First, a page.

What’s better? A $5 cover when you walk in, or a jar with a “suggested donation” sign?
Before you answer (and please, do answer!), think about this: Anymore, it’s crazy challenging to cobble together a decent living playing music. Which means it’s almost impossible to keep a band (playing any type of original music) together. Which means it’s difficult to develop a cohesive sound, let alone new ideas or new music. And on and on, into a vicious spiral that ends in some karaoke bar where crimes against music happen nightly, at no additional charge. We’ll always have “I Will Survive.”
This situation is doubly challenging in jazz or instrumental music. Some of Philadelphia’s best jam sessions are free; some of the least interesting musically require listeners and players to pay. What’s the best way to make sure that the members of a house band, people who play for four hours with just a few breaks, leave a club with at least gas money? Musician pay has been depressed for so long, many clubgoers probably don’t realize that the music accompanying their $15 appletinis is being made by people who are not getting paid.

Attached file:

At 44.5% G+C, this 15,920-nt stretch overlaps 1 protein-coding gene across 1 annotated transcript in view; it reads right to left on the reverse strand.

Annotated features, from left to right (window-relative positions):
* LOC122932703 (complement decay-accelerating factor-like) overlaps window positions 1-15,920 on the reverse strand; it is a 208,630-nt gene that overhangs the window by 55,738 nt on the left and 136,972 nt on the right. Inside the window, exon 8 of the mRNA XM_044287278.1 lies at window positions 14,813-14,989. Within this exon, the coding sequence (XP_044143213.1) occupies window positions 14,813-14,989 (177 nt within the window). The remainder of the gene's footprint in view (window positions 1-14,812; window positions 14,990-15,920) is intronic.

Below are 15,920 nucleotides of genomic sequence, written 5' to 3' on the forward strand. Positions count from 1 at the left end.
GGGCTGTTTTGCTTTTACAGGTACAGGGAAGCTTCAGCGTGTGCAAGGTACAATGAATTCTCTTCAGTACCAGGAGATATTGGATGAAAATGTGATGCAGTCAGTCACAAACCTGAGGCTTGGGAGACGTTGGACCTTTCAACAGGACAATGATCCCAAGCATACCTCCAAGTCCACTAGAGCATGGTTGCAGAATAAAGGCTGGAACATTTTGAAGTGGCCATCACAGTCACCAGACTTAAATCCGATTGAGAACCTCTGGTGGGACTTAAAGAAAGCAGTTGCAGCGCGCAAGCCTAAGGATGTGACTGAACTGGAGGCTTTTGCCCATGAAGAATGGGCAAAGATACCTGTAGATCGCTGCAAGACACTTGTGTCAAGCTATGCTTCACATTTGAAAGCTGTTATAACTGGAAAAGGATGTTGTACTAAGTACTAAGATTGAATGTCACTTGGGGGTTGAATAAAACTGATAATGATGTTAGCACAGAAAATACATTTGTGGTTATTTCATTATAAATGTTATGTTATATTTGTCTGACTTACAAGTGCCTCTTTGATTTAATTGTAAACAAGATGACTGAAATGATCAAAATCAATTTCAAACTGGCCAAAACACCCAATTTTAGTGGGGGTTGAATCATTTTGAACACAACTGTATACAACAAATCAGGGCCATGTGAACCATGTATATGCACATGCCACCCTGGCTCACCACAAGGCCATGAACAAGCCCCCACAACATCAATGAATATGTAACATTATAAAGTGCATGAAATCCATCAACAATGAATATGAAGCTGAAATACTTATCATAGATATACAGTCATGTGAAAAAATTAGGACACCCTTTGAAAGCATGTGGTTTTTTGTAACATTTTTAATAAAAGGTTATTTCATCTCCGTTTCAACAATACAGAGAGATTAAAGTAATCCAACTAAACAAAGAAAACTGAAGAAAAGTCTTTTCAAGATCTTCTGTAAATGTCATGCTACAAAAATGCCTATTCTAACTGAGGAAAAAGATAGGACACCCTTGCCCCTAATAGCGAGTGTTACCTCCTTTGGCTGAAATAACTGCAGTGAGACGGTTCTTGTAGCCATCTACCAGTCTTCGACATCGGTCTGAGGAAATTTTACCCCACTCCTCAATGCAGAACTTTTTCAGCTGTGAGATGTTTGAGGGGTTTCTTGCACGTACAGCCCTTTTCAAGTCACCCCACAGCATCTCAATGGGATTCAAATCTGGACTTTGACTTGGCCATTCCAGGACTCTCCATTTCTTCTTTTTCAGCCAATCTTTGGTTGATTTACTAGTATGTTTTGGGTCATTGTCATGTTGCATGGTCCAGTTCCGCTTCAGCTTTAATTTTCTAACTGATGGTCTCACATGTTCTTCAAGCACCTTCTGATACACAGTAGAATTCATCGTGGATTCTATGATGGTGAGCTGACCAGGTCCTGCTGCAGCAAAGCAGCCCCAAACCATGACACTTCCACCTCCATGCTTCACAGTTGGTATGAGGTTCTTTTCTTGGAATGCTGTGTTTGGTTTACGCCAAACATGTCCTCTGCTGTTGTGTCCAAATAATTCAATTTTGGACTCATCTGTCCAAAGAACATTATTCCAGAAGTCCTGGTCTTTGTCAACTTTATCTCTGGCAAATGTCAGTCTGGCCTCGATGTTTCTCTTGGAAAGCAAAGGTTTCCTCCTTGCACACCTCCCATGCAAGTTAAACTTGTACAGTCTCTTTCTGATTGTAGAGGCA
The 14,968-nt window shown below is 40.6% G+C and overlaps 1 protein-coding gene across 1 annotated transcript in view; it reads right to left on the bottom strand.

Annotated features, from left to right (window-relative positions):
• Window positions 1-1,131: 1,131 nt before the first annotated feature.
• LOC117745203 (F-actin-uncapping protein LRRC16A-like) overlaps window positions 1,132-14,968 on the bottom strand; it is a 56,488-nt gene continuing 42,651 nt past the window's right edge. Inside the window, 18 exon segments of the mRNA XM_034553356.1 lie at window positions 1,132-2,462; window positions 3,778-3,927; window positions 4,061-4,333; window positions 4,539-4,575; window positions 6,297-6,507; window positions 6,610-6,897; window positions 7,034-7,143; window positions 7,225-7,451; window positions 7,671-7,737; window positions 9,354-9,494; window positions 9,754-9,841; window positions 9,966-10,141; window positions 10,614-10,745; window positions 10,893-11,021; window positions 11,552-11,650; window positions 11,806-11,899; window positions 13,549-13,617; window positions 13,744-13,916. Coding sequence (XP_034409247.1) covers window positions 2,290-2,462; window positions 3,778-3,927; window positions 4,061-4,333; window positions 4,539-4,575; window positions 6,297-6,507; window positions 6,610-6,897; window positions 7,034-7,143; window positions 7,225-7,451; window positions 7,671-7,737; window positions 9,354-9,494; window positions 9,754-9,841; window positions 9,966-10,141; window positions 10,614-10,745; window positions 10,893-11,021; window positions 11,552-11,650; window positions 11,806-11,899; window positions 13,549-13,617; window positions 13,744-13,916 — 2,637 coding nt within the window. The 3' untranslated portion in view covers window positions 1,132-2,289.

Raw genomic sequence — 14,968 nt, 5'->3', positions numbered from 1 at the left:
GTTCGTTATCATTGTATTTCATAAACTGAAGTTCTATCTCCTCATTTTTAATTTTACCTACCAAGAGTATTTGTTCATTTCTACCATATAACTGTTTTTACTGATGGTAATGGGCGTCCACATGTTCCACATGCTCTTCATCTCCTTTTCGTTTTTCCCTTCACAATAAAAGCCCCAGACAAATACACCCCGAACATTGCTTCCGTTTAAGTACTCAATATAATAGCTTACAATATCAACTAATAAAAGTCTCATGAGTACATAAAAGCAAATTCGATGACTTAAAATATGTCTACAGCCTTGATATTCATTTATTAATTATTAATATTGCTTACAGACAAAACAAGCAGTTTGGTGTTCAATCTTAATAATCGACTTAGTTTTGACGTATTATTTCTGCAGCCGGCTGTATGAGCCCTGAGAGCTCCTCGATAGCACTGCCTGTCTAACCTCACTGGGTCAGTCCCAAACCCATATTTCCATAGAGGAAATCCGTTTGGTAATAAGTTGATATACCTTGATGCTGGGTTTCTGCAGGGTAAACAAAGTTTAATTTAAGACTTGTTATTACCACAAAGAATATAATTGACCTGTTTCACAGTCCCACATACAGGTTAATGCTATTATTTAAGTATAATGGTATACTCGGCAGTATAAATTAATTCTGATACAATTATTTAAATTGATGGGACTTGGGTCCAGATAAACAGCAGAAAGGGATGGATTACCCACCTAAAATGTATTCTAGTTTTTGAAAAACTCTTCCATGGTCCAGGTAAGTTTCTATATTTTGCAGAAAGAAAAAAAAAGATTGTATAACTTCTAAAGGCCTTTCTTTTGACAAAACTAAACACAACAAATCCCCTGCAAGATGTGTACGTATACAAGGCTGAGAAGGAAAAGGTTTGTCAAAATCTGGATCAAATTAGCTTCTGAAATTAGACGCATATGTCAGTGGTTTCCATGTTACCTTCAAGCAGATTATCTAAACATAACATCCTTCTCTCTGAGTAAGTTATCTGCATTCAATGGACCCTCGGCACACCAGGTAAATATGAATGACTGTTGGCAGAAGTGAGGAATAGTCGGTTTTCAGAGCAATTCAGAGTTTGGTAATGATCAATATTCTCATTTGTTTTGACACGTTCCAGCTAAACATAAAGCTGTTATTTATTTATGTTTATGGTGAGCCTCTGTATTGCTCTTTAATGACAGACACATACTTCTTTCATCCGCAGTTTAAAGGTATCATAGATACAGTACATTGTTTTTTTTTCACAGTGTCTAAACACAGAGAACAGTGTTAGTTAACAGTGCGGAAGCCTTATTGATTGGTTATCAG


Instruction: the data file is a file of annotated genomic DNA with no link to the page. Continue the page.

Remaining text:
As I’ve talked with the Milkboy Philly crew about the session that’ll start on September 27 in the tremendous new Milkboy second-floor space at the corner of 11th and Chestnut Streets, these questions keep recurring. There may be no easy resolution. Our goal is to develop a following for an evening of music that’s a bit different from what’s going on right now. That will take time. And it costs money. How to make it work?